Nov 18 Murcia

After the splendour of the swanky campsite in Calpe, we plumped for an aire near to a village with a bus service to Murcia.  The aire is set amongst lemon groves and was a lovely contrast to the busy seaside resort of Calpe.  The owners were very friendly and the resident German camper was welcoming and gave us the wifi code as soon as we arrived.  The smell of lemons in the air was intoxicating(even without the gin and tonic!).

Next day we followed the directions we were given and, after a death defying walk along a narrow road, found the bus stop.  We managed to get off the bus in the right place for the tourist information and the Cathedral, which was a good start.  The first place we came to was the Glorieta De Espana which was colourful and quite busy with tourists awaiting the Bus Touristique.

Glorieta De Espana
Fountain outside the Ayuntamiento

We walked through to the centre, presided over by the Catedral.  Murcia was founded by the Moors in the 9th century on the banks of the Riu Segura, and it soon became an important trading centre and 4 centuries later, the regional capital.  Today it is the commercial hub of the region.  It was largely rebuilt in the 18th century and many of the buildings in the old quarter are of that era.

Typical building of the old quarter.

The cathedral is free to visit but, in common with many tourist attractions in Spain, was closed from 1330 to 1800.  We just had time for a visit before the doors were locked.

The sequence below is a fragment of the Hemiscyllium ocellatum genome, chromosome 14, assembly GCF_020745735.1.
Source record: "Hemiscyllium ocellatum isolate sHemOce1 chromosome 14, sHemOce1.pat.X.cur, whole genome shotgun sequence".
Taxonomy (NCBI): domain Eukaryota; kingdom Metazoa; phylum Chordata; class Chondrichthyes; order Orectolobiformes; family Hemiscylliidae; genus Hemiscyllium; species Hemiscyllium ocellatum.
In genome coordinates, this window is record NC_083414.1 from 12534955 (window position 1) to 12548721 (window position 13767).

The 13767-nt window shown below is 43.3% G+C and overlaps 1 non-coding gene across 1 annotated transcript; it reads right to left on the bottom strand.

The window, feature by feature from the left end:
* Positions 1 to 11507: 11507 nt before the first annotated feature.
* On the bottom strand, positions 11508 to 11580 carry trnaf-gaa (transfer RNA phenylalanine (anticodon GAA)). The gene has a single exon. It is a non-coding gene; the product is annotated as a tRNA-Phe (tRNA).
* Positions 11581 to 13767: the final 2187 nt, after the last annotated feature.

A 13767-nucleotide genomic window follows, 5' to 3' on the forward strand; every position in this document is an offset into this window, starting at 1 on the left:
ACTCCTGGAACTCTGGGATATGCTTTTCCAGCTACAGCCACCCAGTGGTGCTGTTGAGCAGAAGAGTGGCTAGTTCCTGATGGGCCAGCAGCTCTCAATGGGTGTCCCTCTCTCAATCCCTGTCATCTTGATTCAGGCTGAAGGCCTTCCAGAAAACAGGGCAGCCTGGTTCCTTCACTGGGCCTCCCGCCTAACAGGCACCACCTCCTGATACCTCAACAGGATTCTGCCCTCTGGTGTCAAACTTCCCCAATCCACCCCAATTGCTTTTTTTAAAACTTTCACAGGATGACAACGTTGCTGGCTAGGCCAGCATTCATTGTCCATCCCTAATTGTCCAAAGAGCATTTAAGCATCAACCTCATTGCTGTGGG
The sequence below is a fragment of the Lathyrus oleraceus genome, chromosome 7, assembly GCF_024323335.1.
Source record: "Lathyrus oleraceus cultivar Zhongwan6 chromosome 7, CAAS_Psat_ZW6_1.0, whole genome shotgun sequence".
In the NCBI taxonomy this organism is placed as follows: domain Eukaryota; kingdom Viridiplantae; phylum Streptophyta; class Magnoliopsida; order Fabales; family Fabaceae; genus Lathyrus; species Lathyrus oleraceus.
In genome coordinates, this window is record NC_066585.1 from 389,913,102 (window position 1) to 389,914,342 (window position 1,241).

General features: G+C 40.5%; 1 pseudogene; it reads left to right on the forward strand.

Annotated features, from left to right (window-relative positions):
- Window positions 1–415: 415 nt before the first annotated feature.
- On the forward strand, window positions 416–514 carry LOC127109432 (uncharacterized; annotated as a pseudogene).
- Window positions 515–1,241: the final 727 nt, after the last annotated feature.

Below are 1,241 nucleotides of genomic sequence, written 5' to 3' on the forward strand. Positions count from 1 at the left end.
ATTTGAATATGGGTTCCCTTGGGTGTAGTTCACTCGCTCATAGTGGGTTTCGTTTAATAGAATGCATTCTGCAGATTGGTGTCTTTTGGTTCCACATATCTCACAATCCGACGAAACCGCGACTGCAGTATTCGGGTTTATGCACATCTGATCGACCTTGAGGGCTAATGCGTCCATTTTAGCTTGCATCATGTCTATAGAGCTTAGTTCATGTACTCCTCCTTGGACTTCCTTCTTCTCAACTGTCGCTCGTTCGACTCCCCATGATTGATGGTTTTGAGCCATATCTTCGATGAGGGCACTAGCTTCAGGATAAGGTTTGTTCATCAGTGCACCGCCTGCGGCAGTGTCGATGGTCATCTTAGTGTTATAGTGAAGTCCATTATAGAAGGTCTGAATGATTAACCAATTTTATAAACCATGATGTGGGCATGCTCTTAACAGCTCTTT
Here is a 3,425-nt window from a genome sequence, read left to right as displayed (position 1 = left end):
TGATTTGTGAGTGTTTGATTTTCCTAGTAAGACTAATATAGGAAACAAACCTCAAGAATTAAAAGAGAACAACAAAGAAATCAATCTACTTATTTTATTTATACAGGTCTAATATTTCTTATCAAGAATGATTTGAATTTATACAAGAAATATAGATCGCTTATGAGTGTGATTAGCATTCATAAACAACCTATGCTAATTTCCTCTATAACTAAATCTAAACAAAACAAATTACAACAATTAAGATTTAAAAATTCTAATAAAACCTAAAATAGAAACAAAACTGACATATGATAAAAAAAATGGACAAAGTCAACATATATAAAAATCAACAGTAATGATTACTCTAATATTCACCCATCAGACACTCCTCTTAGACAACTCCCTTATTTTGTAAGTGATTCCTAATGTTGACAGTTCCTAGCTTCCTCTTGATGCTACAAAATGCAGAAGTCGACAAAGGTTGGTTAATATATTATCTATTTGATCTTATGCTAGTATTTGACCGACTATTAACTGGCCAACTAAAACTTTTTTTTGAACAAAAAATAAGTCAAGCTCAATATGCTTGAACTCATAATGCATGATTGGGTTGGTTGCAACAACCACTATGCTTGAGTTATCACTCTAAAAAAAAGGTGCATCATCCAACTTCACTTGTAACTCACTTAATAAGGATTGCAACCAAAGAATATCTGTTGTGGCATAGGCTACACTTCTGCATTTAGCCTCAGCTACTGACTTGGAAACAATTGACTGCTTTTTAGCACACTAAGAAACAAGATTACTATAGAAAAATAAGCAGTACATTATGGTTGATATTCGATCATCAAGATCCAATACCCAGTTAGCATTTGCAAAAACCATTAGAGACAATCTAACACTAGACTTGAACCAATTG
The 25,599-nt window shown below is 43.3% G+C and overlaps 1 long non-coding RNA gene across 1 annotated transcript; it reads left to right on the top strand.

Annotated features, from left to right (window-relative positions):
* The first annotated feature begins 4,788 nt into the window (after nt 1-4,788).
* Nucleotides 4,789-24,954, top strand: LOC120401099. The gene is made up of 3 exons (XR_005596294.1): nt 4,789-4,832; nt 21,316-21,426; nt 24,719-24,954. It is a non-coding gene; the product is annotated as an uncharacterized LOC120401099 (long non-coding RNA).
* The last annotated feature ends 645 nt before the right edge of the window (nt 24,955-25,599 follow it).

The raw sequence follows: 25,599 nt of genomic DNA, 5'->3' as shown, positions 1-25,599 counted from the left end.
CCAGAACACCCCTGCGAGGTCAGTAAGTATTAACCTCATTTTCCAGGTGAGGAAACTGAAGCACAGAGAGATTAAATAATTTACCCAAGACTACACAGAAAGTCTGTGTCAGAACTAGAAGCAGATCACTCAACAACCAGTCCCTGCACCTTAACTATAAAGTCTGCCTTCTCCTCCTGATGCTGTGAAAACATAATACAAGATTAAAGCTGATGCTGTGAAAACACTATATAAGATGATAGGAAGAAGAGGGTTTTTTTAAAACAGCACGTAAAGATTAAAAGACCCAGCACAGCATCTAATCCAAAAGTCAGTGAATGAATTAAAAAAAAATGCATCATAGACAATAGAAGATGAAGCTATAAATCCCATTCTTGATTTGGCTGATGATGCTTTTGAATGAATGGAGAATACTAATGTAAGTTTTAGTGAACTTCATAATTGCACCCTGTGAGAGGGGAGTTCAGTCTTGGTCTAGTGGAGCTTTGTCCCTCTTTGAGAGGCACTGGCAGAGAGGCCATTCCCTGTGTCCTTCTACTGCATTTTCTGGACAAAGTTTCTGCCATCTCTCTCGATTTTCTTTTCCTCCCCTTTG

Front door of the catedral

This cathedral is quite unusual as it does not have a long nave.  It seems to be composed of numerous side chapels and indeed, there was a service taking place in one of the most ornate chapels.  We managed a quick look before that was locked too.

Back of the organ!
Curved side passageway with chapels off
Main alter
Beautifully carved dome
One of several intricately carved doors

After my fix of cathedral architecture we followed the recommendation of the lady in the tourist office, and went to visit the Real Casino de Murcia.  It cost 6 euros to go in but it was well worth the outlay.  The building dates from 1847 and is quite quirky.  It combines an Arabic style patio and vestibule, an English style library/reading room, a Pompeiian patio with Ionic columns, a billiard room and a French ballroom.  The neo-Baroque ladies powder room has a ceiling which depicts angelic ladies among the clouds, powdering their noses and tidying their hair.  The mixture of styles is fascinating and each room we entered was a lovely surprise.

Detail on the vestibule walls
Gallery with statue
Glass ceilinged gallery
French ballroom
Pompeiian statue and columns
Close up of statue
Beautiful detail in library
Amazing library floor
Reading desks
Ceiling in Ladies Powder Room
More ladies

The casino is still a private members club and there are areas that are not open to the public.  However, we were really pleased with what we did see and after that, we managed our disappointment in not being able to get into other interesting buildings.  In common with the Catedral, they were all closed until 1800, which was too late for us as we had a bus to catch.  The only other place I had fancied visiting was the Convent of Santa Clara and it was also closed.

Rear view of the Convent
Front door of Convent

We had our sandwiches sitting in one of the squares and watching the world go by, then wandered slowly back to the bus stop.  It was definitely worth a visit to Murcia and, for us, the dangerous walk from peaceful lemon grove to village bus stop.

Lemon grove at Camper Park Huerta de Murcia


Leave a Reply